"Jets offensive coordinator Marty Mornhinweg says Geno Smith will get 70-75 percent of the first-team reps heading into training camp."
- Bob Glauber, New York's Newsday columnist
It would appear that Geno Smith is increasingly the favorite to win the New York Jets starting quarterback job over Michael Vick. If he indeed receives that much time with the starters in training camp, it would take either a meltdown or an injury to peel him off the top of the depth chart.
As Jets blog Gang Green Nation explains, Smith has been the much more consistent option under center throughout OTAs and minicamps.
Smith has been, on the whole, much more accurate, decisive, and generally speaking, better, than he was at any point last season. We've heard from several teammates that he's taking over the team as its leader.
"I think he's been outstanding ... I don't think we've seen the best of what we're going to see out of Matt Schaub."
- Dennis Allen, Raiders coach
Smith isn't the only quarterback drawing praise from his coach. Oakland Raiders head man Dennis Allen heaped praise on Matt Schaub while speaking with Scott Bair of CSNBayArea.com, throwing doubt on the theory that rookie Derek Carr will overtake him as the starter.
Schaub arrived in Oakland after a horrendous 2013 with the Houston Texans, where he lost his longtime starting gig amidst a bout of turnovers and the team's precipitous decline. There has been speculation that it was just a matter of time before Carr, a second round pick in May, would take over under center. Given Schaub's impressive performance in minicamp, that may not be the case.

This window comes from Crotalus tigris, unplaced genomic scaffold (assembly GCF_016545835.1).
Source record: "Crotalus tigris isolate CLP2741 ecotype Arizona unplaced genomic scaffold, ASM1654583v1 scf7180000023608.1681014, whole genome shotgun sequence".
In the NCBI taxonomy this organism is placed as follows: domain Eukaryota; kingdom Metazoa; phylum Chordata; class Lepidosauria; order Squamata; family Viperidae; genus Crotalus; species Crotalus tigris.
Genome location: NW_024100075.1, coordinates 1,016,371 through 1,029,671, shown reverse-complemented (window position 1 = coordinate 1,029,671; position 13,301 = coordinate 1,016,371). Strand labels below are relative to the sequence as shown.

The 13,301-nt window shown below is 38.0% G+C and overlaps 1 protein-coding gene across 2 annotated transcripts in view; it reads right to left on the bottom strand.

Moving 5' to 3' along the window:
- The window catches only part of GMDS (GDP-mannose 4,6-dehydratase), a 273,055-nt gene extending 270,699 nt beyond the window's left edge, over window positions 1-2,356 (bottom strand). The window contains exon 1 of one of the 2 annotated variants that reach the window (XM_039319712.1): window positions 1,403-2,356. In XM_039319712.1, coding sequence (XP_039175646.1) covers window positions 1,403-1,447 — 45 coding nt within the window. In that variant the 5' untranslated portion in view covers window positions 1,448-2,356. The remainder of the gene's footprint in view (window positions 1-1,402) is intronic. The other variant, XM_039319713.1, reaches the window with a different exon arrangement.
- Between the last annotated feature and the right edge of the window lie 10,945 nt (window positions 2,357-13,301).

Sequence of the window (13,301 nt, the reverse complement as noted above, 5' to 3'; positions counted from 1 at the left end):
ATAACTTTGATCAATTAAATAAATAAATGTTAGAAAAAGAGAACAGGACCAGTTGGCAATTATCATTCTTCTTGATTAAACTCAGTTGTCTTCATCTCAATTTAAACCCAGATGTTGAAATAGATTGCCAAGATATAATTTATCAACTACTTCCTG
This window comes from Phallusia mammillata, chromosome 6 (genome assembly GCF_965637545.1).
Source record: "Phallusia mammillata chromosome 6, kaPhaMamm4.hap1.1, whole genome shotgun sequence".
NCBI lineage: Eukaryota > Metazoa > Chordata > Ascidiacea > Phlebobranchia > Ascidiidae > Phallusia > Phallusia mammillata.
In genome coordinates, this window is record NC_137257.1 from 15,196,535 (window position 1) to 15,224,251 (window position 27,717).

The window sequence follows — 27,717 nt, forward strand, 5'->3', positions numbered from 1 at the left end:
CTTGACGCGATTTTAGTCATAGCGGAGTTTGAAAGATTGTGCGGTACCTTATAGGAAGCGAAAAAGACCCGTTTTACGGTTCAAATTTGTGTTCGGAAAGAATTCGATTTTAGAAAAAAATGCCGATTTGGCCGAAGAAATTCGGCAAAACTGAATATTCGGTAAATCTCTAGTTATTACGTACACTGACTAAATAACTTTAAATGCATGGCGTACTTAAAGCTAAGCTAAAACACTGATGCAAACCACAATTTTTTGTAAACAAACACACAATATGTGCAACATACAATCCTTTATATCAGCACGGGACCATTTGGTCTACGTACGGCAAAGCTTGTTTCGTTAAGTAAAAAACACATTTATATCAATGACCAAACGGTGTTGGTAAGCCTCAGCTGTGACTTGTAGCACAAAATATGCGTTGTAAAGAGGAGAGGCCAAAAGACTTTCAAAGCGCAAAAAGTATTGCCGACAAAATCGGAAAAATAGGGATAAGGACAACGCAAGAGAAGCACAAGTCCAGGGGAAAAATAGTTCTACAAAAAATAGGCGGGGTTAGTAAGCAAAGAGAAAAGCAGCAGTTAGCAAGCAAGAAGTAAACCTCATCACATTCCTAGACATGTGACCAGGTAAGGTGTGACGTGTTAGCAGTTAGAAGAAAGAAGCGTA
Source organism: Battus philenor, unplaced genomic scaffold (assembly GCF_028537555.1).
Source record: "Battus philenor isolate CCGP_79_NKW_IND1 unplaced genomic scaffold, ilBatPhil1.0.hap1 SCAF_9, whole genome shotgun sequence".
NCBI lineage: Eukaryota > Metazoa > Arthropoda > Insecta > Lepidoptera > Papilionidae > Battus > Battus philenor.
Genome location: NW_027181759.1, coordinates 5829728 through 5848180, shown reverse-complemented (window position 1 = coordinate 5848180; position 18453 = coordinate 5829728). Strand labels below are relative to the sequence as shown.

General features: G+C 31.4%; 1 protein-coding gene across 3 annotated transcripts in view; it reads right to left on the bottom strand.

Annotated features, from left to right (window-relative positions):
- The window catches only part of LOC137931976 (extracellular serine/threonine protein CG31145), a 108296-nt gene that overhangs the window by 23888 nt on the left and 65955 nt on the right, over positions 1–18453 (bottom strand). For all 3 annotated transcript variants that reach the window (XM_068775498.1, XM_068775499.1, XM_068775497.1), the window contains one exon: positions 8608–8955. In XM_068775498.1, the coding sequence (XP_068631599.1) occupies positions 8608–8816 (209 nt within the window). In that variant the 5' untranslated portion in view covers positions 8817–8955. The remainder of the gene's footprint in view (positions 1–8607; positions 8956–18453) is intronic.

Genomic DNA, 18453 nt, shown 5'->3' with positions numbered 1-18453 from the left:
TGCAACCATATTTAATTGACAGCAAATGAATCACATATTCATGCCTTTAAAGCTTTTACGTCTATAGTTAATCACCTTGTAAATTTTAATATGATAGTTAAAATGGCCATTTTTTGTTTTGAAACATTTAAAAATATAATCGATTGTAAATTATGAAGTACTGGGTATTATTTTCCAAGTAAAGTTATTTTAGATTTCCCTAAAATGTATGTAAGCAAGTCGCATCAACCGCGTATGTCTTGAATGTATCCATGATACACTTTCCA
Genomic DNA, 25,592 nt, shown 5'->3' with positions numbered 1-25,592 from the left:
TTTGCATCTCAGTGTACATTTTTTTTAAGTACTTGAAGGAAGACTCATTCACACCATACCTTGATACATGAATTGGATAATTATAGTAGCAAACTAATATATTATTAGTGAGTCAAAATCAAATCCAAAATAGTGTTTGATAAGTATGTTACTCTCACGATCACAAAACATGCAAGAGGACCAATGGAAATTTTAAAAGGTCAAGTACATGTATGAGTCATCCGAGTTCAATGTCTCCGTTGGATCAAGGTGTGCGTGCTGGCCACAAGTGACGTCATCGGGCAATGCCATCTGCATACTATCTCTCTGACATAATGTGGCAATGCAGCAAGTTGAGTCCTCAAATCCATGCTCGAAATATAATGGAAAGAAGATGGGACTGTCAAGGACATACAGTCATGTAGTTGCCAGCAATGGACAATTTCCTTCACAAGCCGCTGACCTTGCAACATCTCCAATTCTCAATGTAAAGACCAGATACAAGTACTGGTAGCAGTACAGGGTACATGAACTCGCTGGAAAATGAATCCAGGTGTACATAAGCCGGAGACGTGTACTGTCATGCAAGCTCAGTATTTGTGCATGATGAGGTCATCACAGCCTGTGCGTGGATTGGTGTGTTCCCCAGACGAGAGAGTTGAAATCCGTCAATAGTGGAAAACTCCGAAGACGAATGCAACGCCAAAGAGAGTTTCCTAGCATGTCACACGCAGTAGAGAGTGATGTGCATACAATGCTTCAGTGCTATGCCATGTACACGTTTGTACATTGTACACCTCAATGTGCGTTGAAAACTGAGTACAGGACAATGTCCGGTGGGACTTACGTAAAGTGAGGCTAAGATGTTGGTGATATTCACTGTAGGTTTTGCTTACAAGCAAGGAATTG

Being that this is a public comment from a coach, this should all be taken with a grain of salt. Just last week Allen was pouring praise on Carr.
"I still feel a little something, but at the end of the day, it's nothing that is going to bother me while I'm playing."
- Jason Pierre-Paul, Giants DE
New York Giants defensive end Jason Pierre-Paul deemed himself 100 percent healthy earlier this offseason, but backtracked a bit while talking to The Star-Ledger this week. He admitted he still hasn't completely recovered from a year that saw him undergo back surgery and extensive shoulder rehab.
That said, he expressed confidence to return to the level that made him one of the breakout players of the 2011 season, when he piled up 16.5 sacks and an All-Pro nod. He managed just two sacks in 2013, missing five games.
"I got something to prove this year, and I'm going to shut a whole bunch of people up," he said. "I want to shut them up, you know what I'm saying? It's not even going to be new to me."
"We've seen this story before. And just like last time, today's ruling will have no effect at all on the team's ownership of and right to use the Redskins name and logo."
- Bob Raskopf, trademark attorney for the Washington Redskins
After the U.S. Patent and Trademark Office ruled it had canceled the Washington Redskins' legal protection for the controversial moniker, the ever-defiant franchise announced plans to appeal the decision. Specifically, team attorney Bob Raskopf referenced an identical ruling from the same body 15 years ago that was successfully appealed.
That 1999 ruling was reversed by a federal court, something Washington will be hoping for again this time around. One big difference between now and then, however, is the significantly increased public scrutiny over the Redskins name.
As SB Nation's Asher Kohn points out, don't expect this appeal to be finalized any time soon.
It was originally filed in August 2006, and courts tend to deliberate on things where billions of dollars are on the line and lawyers are fighting in those dollars' names. It will likely be a year or more before the federal court decides to take the case, and if they do -- and again, it is almost certain that they will -- there will be another multi-year period before they come to a decision.